Category: Nutrition

Vitamin A

What is Vitamin A ?

Vitamin A, is also called retinol, has multiple functions. it is important for growth and development, for the maintenance of the immune system and good vision.Vitamin A is needed by the retina of the eye in the form of retinal, necessary for both low-light  and color vision. In addition to helping the eyes adjust to dim light , vitamin A plays an important role in bone growth and metabolism , tooth development, reproduction, cell division, gene transcription, and regulation of the immune function  by strengthening it against infections. The skin, eyes, and mucous membranes of the mouth, nose, throat and lungs depend on vitamin A to remain moist and healthy. Vitamin A is also an important antioxidant that may play a role in the prevention of certain cancers.

Deficiency of  Vitamin A 

  • Night-blindness
  • Hyperkeratosis
  • Keratomalacia

Night blindness and very dry, rough skin may indicate a lack of vitamin A. Other signs of possible vitamin A deficiency include decreased resistance to infections, faulty tooth development, and slower bone growth. Since vitamin A is stored in the liver, it may take up to 2 years for signs of deficiency to appear. Xerophthalmia is very rare and usually due to malnutrition. Deficiencies cannot be compensated by postnatal supplementation.Vitamin A deficiency can occur as either a primary or a secondary deficiency. primary deficiency occurs among children and adults.Secondary vitamin A deficiency is associated with chronic malabsorption of lipids, impaired bile production and release, and chronic exposure to oxidants, such as cigarette smoke, and chronic alcoholism.

Good sources of vitamin A

Eating a wide variety of foods is the best way to ensure that the body gets enough vitamin A. The retinol, retinal, and retinoic acid forms of vitamin A are supplied primarily by foods of animal origin such as dairy products, fish and liver. Liver is a particularly rich source of vitamin A, it is advisable to have once in a week, as you may be at risk of having too much vitamin A.  Some foods of plant origin contain the antioxidant, beta-carotene, which the body converts to vitamin A. Beta-carotene, comes from fruits and vegetables, especially those that are orange or dark green in color. Vitamin A sources also include carrots, pumpkin, winter squash, dark green leafy vegetables and apricots, all of which are rich in beta-carotene.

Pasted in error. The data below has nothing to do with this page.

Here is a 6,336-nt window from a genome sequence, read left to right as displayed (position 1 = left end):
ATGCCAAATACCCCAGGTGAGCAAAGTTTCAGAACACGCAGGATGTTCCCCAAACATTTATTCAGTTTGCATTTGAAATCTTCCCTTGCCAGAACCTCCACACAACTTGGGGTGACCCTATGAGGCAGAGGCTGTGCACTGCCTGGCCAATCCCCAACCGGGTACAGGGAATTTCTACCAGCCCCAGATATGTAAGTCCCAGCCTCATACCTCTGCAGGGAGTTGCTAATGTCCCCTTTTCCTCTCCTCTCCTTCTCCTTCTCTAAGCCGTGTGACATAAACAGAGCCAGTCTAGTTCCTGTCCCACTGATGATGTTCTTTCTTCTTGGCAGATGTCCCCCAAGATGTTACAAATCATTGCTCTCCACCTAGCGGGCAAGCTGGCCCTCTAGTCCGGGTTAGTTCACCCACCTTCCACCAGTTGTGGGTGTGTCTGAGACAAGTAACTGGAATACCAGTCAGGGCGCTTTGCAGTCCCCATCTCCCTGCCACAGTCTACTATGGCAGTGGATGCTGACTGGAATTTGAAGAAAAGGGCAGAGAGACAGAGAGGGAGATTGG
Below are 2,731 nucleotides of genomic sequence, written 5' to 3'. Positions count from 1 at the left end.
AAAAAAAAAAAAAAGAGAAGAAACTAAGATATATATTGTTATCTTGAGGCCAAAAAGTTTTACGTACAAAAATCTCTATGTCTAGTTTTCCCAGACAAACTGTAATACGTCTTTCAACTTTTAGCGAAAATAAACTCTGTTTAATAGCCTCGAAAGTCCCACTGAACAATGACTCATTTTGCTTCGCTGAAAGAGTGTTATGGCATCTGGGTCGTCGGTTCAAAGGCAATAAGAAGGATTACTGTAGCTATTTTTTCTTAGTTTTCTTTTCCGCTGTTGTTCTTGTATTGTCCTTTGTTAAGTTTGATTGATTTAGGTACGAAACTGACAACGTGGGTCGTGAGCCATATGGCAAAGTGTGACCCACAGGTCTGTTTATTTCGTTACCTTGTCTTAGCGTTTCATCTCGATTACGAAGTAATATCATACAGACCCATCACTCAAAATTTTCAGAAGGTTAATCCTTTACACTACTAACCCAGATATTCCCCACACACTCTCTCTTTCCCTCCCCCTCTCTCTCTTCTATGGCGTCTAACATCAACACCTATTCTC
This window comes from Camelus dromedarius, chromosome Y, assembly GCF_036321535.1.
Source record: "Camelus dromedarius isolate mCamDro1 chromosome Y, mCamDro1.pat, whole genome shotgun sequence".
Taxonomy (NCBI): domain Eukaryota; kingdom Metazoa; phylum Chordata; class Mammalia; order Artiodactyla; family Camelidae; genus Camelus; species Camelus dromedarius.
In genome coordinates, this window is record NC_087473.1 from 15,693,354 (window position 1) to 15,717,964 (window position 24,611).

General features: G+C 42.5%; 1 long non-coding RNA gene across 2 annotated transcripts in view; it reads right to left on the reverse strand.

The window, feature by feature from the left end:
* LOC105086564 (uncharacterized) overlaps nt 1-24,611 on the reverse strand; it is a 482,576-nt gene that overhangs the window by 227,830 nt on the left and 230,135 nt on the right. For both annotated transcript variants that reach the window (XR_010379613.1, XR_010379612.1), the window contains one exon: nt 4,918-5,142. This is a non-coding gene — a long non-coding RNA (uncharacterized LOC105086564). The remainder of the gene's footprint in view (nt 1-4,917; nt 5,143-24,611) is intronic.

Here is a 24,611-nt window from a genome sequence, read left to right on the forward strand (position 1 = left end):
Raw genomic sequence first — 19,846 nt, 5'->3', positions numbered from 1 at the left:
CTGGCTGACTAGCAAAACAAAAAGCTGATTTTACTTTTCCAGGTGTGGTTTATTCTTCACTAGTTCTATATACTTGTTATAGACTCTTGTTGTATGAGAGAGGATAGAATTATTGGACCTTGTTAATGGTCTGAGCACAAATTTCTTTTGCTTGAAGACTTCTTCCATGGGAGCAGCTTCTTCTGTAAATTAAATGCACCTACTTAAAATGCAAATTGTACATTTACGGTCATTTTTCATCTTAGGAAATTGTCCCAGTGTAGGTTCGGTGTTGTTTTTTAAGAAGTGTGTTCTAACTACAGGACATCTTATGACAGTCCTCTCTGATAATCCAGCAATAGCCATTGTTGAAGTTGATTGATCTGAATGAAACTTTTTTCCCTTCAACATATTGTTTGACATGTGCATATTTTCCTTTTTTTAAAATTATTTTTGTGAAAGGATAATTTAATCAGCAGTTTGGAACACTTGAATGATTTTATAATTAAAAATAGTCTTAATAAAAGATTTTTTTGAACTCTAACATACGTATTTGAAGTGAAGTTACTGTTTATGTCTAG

How much Vitamin A do you need?

  • 0.7mg a day for men
  • 0.6mg a day for women

Recent studies indicate that vitamin A requirements may be increased due to hyperthyroidism, fever, infection, cold, and exposure to excessive amounts of sunlight. Those that consume excess alcohol or have renal disease should also increase intake of vitamin A.

Effects on having too much Vitamin A

Symptoms of vitamin A toxicity include dry, itchy skin, headache, nausea, and loss of appetite. Signs of severe overuse over a short period of time include dizziness, blurred vision and slowed growth. Vitamin A toxicity also can cause severe birth defects and may increase the risk for hip fractures.